The U.S. blew a chance to make the World Cup with a poor showing
It was the most embarrassing loss in the United States Men’s Soccer history. Last night the United States Men’s Soccer team were stunned by a depleted Trinidad and Tobago team by a score of 2-1.
The game was played before a few hundred fans at Ato Boldon Stadium. The home team was already eliminated the game was meaningless to the fans from the small island nation.
So for the first time in twenty-eight years, the United States will not be going to the World Cup. The 2018 tournament is going to be held in Russia and the United States could have advanced with a draw against the 99th best team in the soccer world.
Needing only a tie and confident of victory against the world’s 99th-ranked team, the U.S. was eliminated from World Cup contention Tuesday night with a 2-1 loss to Trinidad and Tobago that ended a run of seven straight American appearances at soccer’s showcase.
“We let down an entire nation today,” said defender Omar Gonzalez, whose 17th-minute own goal started the collapse.
The problem started when Gonzalez attempted to clear Alvin Jones’ cross and sent it looping from 15 yards over the outstretched right arm of Tim Howard. Jones doubled the deal in the 37th minute with a 35-yard strike.
Meanwhile, things started to look brighter when 19-year-old superstar Christian Pulisic, scored in the 47th minute. But that was all the United States could muster in the 90 minutes on the pitch.
The U.S. team still had a chance make it to the World Cup with a loss. They needed both Panama and Honduras both loss and if the U.S. and only one of those rivals were beaten, the Americans would have finished fourth and advanced to a playoff next month against Australia.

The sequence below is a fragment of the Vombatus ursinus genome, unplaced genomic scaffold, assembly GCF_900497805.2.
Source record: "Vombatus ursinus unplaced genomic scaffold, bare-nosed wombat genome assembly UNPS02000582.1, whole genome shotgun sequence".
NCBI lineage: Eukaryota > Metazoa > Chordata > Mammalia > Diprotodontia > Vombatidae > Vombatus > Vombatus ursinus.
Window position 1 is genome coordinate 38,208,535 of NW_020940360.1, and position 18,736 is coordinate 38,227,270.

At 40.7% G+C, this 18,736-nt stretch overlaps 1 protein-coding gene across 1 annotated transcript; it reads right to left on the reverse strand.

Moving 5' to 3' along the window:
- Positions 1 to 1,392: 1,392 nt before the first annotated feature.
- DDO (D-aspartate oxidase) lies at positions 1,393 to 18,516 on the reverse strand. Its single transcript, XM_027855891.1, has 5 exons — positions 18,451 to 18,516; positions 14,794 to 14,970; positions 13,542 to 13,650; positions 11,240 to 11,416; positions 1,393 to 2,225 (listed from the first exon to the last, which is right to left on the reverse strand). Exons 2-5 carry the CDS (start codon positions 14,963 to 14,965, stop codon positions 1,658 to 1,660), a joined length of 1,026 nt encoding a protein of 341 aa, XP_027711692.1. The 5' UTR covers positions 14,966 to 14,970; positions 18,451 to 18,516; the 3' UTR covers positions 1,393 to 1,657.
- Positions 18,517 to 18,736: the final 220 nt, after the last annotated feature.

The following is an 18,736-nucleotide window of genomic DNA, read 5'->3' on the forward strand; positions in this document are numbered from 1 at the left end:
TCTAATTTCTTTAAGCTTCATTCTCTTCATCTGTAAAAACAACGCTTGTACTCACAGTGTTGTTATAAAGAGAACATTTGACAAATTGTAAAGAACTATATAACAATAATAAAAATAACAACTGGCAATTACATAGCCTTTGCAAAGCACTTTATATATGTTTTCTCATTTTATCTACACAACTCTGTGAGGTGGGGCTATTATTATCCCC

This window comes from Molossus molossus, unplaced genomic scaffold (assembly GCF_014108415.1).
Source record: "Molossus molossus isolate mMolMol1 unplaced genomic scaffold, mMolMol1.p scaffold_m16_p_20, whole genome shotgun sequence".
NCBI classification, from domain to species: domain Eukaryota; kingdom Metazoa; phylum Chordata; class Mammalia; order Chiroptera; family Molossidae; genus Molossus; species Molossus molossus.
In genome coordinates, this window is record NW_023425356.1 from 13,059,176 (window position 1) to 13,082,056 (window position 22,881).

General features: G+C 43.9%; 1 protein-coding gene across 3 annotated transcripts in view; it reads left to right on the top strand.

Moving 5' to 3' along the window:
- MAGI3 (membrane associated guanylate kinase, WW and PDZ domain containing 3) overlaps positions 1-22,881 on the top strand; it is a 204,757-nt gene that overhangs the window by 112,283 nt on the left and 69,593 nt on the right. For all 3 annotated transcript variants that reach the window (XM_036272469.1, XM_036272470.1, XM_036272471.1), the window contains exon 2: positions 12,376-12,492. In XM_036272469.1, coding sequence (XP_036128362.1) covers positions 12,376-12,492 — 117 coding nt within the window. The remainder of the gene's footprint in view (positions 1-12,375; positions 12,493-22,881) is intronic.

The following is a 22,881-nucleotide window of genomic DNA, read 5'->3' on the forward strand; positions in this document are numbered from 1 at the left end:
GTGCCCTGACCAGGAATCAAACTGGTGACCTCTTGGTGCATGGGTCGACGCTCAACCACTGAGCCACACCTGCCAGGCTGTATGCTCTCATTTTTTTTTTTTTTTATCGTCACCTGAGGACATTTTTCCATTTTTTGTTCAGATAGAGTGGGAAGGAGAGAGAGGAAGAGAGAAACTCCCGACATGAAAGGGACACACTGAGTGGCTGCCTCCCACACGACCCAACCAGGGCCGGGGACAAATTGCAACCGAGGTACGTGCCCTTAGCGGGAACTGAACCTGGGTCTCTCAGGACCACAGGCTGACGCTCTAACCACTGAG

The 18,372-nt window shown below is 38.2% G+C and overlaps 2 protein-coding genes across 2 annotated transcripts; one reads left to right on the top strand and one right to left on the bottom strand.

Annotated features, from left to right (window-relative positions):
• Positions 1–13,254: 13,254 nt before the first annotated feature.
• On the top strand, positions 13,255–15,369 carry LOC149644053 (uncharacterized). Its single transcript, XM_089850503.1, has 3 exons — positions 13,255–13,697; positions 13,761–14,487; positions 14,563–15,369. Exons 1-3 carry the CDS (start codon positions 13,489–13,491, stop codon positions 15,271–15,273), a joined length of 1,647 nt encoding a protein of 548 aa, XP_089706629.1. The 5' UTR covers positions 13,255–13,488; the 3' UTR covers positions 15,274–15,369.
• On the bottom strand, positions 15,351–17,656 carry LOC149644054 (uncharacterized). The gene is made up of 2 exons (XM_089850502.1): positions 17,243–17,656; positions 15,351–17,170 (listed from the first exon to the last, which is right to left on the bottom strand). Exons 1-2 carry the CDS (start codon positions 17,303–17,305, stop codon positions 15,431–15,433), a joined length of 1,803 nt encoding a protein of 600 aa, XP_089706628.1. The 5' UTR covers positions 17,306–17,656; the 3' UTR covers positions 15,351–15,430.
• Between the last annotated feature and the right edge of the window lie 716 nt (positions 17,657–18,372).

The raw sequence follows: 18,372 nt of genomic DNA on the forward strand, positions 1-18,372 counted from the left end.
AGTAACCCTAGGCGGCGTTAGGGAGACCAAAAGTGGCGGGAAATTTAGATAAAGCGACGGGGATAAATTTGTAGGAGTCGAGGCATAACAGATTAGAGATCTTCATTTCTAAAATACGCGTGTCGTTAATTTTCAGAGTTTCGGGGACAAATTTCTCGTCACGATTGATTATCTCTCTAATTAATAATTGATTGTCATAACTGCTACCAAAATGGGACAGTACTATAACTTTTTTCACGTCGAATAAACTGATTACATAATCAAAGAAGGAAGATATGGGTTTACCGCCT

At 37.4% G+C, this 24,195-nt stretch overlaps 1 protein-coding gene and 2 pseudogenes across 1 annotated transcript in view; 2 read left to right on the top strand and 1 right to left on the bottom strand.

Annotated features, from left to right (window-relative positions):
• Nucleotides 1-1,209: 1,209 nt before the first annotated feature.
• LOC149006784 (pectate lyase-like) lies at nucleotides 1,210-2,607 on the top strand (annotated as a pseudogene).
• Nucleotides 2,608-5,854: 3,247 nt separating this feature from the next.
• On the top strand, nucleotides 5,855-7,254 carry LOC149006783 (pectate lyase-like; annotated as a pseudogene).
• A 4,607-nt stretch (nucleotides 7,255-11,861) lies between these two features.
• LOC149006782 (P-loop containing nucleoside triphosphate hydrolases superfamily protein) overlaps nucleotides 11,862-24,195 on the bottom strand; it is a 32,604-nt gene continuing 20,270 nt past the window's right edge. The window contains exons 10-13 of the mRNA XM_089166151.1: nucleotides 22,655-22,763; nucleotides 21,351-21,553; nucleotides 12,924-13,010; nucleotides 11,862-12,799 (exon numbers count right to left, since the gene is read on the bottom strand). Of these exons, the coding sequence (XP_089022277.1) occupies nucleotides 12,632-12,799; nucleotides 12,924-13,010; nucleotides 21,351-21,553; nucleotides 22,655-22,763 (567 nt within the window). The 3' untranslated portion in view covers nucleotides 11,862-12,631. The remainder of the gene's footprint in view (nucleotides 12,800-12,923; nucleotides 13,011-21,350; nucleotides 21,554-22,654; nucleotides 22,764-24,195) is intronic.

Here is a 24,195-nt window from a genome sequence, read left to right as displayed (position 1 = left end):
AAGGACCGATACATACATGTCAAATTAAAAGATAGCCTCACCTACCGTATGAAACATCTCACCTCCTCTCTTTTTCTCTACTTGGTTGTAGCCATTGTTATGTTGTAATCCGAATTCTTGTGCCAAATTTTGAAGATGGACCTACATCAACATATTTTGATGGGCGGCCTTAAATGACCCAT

But both Panama beat Costa Rica 2-1 giving them the third spot and Honduras beat Mexico, who had already qualified by a 3-2 score. That gave Honduras their first ever World Cup berth beating out the United States for the fourth.
Meanwhile, the Americans, who would have qualified with 13 points because of a superior goal difference, instead had 12 points and finished fifth in the hexagonal.
“It’s a blemish for us,” coach Bruce Arena said. “We should not be staying home for this World Cup and I take the responsibility for that.”
American players were not aware of the scores of the other games until after the final whistle.
“When I looked over at the bench and everyone was sitting down,” Gonzalez said, “I could just see from the looks on their faces that it wasn’t good.”
Ironically, in 1989 it was Trinidad that needed just a tie to reach its first World Cup, but Paul Caligiuri’s long-range goal in the 30th minute put the U.S. in the tournament for the first time since 1950.
“You can go around in circles a million times over again, but the reality is that it was all there for us and we have nobody to blame but ourselves,” U.S. captain Michael Bradley said.
Arena, a 66-year-old member of the U.S. National Soccer Hall of Fame, agreed with his usual bluntness.
“We foolishly brought Trinidad into the game with the own goal,” the coach said. “That was a big goal for Trinidad psychologically. That got them motivated.”
Missing the World Cup is a devastating blow to the USSF, which has steadily built the sport in the last 26 years building the sport while expanding their sponsor base and growing their brand with the help of their television partners.
Speaking of the television partners, Fox, which broadcasts the next three World Cups after outbidding ESPN for the U.S. rights, now has to go into next year’s World Cup without a United States team.
Another embarrassing point in the loss has the USSF hoping to co-host the 2026 tournament with Mexico and Canada. At this point, they are in good shape, even with the loss because Morocco is the only other bidder.
“Every time you have a setback you have to look at things, re-evaluate and get better,” 38-year-old goalkeeper Tim Howard said. “And as a program, we have to get better. This hex proved that. There’s some good teams on the up and up and we’ve got our work cut out for us.”
Quotes in the story came from U.S. Soccer.
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